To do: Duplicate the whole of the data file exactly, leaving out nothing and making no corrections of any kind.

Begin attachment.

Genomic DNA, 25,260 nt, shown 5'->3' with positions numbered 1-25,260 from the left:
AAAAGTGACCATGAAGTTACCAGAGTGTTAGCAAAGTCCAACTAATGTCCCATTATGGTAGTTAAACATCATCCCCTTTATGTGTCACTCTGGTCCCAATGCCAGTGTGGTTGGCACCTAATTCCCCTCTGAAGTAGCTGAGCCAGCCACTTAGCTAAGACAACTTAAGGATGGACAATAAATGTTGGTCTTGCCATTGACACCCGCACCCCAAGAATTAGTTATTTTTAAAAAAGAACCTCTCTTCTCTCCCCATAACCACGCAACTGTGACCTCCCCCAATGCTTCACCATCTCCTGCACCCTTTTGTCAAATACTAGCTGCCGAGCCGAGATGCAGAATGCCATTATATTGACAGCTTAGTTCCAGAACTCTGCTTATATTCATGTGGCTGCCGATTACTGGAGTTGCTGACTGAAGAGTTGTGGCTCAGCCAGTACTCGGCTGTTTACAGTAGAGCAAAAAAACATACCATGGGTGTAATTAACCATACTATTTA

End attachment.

Genomic DNA, 25,260 nt, shown 5'->3' with positions numbered 1-25,260 from the left:
AAAAGTGACCATGAAGTTACCAGAGTGTTAGCAAAGTCCAACTAATGTCCCATTATGGTAGTTAAACATCATCCCCTTTATGTGTCACTCTGGTCCCAATGCCAGTGTGGTTGGCACCTAATTCCCCTCTGAAGTAGCTGAGCCAGCCACTTAGCTAAGACAACTTAAGGATGGACAATAAATGTTGGTCTTGCCATTGACACCCGCACCCCAAGAATTAGTTATTTTTAAAAAAGAACCTCTCTTCTCTCCCCATAACCACGCAACTGTGACCTCCCCCAATGCTTCACCATCTCCTGCACCCTTTTGTCAAATACTAGCTGCCGAGCCGAGATGCAGAATGCCATTATATTGACAGCTTAGTTCCAGAACTCTGCTTATATTCATGTGGCTGCCGATTACTGGAGTTGCTGACTGAAGAGTTGTGGCTCAGCCAGTACTCGGCTGTTTACAGTAGAGCAAAAAAACATACCATGGGTGTAATTAACCATACTATTTA